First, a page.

Surgery Process Guide to Face Fat Transfer
“Fat grafting has become a popular procedure for facial reconstruction… [however] the long-term results remain debatable.” – eMedicine, Thomas J Gampper, MD, FACS
This body contouring technique uses a procedure similar to liposuction. Fat is removed from an area of your body (such as the buttocks) under local anaesthetic, filtered and then injected into the areas of the face which have lost volume.
Your surgeon will give you local anaesthetic to the part of your body from which the fat cells will be removed.
As with all organic fat transplants, the removed fat is filtered to get rid of any unhealthy tissues.
The healthy fat is then injected into areas of the face which have lost volume. You will have local anaesthetic applied to the areas of the face receiving the transplant.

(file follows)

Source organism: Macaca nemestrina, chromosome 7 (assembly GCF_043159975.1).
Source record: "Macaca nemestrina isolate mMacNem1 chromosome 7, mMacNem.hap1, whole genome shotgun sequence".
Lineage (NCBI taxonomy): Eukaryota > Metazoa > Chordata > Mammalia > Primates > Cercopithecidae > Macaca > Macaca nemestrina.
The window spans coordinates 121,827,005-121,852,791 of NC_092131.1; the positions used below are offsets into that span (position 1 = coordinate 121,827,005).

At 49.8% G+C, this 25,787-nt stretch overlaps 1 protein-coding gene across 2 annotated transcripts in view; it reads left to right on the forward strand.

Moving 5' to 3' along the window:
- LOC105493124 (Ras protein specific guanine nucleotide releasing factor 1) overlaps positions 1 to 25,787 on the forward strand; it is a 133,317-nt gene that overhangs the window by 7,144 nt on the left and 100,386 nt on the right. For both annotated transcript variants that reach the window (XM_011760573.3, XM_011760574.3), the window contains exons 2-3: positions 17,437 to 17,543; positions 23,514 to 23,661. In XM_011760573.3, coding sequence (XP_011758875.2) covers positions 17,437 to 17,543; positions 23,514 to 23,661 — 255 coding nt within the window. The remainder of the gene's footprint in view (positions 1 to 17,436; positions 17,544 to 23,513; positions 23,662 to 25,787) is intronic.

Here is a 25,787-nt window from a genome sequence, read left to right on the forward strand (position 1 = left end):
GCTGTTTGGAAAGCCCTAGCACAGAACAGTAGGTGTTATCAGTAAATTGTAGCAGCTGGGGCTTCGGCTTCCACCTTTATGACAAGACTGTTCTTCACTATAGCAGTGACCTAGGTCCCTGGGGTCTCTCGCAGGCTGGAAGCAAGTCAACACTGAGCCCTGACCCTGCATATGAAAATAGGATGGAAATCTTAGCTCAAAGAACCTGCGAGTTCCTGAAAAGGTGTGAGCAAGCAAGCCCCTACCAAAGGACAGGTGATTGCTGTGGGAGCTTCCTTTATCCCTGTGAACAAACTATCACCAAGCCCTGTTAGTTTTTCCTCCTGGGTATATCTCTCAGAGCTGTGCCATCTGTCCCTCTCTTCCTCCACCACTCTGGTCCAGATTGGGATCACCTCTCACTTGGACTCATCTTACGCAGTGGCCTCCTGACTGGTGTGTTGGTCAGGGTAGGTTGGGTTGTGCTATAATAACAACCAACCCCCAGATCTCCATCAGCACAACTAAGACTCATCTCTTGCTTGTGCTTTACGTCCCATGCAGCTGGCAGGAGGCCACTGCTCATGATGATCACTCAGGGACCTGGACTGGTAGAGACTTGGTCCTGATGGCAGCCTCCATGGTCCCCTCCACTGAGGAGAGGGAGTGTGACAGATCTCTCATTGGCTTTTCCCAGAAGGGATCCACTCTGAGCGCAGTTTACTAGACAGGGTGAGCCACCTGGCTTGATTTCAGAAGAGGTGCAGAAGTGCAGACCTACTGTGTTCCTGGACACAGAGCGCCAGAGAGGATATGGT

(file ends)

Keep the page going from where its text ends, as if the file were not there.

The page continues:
You may experience ‘overfill’, where too much fat is injected into the face. With time, the grafted fat can grow, resulting in the face appearing heavy and distorted.
Although rare, blood clots could occur; both at the treated location (the face) or the donated area.
Temporary bruising and swelling.
Generally, local anaesthetic is safe however it does possess several associated risks including;
- Excessive bleeding
- Nerve Injury
- Ischemic necrosis (a restriction to the blood cells, causing a group of cells to die).
Read the S.A.F.E. Choice Guide for key information, including advice and guidance on the things you need consider before deciding to undergo cosmetic surgery.
Questions & Concerns
Has your cosmetic surgery left you with questions and conerns about the success of your procedure?
Do you think you may have been a cosmetic surgery negligence? Our specialist solicitors may be able to start a claim for you.Click To Start A Cosmetic Negligence Claim